Grant helps remind men work ends, life doesn't
By Paul Mayne
October 31, 2013
The idea of retirement has many men daydreaming of extra time with the grandkids and a few more rounds on the golf course. But for others, retirement can be a time of uncertainty and loss. Older men already have the highest suicide rate in Canada; that risk increases dramatically after retirement.
With a recent Movember Canada grant of $575,255, Western professor Marnin Heisel will explore ways to reduce that risk.
“You’re spending all your time at work; working to try and advance what you’re doing, trying to have an impact in life, and then it all drops out on you,” said Heisel, a clinical psychologist and director of research in the Department of Psychiatry. “For some, they make that transition very well and, over a period of time, do whatever it is they do.
“The other side is, there are people who struggle throughout work, are coming toward the end of their career and, I think, some don’t plan for retirement the way they plan for work. In part, we think of people who are doing well, are healthy mentally and physically, but they come to the end of their work life and are then left to say ‘What do I do next?’”
The average adult spends more than a third of their life at work. So, the workplace has a major impact on many men’s identities, acting as a key source of friends, interests and support, Heisel said. For those men who spent much of their adult lives focused on work, retirement can signify an end to meaningful activity and a loss of social engagement.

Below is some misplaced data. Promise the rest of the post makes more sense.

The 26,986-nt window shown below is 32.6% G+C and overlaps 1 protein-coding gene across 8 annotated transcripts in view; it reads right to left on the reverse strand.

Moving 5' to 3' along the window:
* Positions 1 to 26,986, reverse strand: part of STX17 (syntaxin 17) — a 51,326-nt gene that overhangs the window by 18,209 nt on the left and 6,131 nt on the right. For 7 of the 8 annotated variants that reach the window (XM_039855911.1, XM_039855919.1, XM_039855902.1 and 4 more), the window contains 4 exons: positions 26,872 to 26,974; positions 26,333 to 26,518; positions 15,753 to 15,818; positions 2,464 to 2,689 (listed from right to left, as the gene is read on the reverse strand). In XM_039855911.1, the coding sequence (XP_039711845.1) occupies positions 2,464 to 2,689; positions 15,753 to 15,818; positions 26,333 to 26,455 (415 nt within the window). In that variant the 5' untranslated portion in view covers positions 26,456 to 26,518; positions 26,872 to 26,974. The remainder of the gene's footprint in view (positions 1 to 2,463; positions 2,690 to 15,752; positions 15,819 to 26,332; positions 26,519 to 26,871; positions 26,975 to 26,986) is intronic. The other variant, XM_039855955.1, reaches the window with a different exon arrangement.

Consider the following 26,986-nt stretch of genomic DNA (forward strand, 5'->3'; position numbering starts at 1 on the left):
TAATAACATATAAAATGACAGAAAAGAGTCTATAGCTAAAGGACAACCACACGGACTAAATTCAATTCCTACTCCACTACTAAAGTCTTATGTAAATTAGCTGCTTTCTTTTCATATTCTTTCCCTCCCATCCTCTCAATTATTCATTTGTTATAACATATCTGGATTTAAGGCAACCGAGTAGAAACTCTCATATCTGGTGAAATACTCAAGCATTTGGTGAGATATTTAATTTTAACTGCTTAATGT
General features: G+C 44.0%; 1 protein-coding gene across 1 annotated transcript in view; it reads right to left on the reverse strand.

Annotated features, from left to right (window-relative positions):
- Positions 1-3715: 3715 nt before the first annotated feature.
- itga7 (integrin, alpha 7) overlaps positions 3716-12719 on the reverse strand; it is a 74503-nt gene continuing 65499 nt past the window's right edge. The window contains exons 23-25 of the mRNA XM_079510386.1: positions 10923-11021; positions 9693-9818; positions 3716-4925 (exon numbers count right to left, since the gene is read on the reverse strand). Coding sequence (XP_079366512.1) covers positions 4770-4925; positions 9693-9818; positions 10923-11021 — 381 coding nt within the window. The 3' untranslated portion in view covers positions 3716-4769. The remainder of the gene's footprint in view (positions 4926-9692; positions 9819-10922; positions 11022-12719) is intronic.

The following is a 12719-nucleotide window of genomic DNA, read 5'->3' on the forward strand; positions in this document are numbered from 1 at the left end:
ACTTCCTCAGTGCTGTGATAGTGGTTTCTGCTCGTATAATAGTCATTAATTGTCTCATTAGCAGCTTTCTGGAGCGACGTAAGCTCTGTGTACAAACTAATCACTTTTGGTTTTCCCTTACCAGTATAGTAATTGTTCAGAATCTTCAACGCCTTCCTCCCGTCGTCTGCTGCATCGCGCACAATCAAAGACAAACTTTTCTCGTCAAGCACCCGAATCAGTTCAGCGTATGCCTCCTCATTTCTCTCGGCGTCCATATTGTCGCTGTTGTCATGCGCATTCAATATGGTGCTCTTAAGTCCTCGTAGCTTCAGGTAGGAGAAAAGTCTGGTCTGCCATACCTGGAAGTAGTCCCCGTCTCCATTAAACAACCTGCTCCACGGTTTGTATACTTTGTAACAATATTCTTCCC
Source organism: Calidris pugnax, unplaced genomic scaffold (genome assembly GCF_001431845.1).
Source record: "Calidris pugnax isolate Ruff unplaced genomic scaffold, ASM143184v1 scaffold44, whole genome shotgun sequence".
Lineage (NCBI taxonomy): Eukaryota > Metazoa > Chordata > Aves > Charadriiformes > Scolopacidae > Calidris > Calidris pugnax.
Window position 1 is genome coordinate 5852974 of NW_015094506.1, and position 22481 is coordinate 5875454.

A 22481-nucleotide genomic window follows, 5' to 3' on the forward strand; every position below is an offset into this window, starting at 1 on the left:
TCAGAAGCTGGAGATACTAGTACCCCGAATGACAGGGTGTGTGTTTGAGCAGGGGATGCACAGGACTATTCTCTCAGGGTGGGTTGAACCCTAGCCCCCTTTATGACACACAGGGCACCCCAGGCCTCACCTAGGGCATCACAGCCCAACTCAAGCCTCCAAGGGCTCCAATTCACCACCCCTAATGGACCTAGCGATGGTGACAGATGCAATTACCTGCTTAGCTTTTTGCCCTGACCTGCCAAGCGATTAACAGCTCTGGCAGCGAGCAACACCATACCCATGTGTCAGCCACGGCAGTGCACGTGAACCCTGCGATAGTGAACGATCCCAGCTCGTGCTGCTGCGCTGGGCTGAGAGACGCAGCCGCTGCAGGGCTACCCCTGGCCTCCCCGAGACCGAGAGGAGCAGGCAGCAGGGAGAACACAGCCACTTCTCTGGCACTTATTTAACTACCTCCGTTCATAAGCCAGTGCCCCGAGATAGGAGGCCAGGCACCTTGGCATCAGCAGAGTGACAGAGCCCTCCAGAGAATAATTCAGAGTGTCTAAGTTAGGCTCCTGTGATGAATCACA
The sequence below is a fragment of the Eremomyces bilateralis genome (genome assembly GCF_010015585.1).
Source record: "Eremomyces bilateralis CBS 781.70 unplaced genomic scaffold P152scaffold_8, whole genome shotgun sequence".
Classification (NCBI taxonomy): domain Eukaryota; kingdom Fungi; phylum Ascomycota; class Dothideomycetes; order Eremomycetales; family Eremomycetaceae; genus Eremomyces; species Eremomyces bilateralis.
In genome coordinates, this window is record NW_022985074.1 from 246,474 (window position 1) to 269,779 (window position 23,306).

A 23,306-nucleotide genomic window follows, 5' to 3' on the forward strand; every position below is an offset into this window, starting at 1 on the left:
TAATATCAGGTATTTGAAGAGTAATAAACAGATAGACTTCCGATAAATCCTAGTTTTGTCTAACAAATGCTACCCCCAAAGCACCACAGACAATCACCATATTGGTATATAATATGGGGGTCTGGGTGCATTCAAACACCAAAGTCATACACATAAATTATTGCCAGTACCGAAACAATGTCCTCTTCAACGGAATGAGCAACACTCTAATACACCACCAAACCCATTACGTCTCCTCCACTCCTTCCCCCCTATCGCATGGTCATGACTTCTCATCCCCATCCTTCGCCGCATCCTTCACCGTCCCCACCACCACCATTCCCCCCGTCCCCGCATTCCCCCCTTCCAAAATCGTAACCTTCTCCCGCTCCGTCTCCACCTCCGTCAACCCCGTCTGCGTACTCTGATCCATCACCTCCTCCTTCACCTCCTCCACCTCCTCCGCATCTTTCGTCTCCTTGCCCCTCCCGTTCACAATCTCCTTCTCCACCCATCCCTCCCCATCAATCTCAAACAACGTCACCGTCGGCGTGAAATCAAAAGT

One of Heisel’s patients described the transition to retirement as “racing to the edge of the cliff and you get to the end of the line, go right through the tape and off the edge.”
Previous research by Heisel, a professor in the departments of Psychiatry and Epidemiology and Biostatistics at the Schulich School of Medicine & Dentistry, showed people who experience ‘meaning’ in life are less likely to suffer symptoms of depression and thoughts of suicide, even in the face of major transitions. Research also shows enhancing the perception of meaning can have positive benefits for health and well-being.
In this new project, Heisel‘s team will develop community-based groups for soon-to-be or newly retired men to build camaraderie and share ideas about how to find meaning in retirement. Initial groups will take place in London, beginning in the next couple months, with future groups to convene in British Columbia and Alberta.
“We’ll focus on meaning in life, meaning in health, meaning in relationship; what sort of impact have I had on the world,” Heisel said. “Although it’s supposed to be a positive time, you do get a sense there can be a loss involved. Some will find it’s not quite what they wanted it to be; they may need to be helped through some of those issues.
“Work ends, but life doesn’t. Should they find retirement isn’t quite what they were looking forward to, or they just find it a bit daunting and don’t know what to do, this group can help them bridge that gap.”
Heisel anticipates the results of this study may even have positive benefits for health and well-being in the workplace. He believes study outcomes could lead to opportunities for wellness programs that employers can use to enhance mental health for employees approaching retirement.
“It’s something employers tend to be a bit slower to get on board,” he said. “Some are great in that area, but others really don’t think about it. Some of the issues that can actually create or enhance mental health problems have to do with work-related issues – the feeling of being pushed, being treated unfairly.”
Eventually, Heisel would like to create a manual around how to run these sort of groups and encourage others worldwide to do the same, including companies wanting to buy into it as part of their employee retirement packages.
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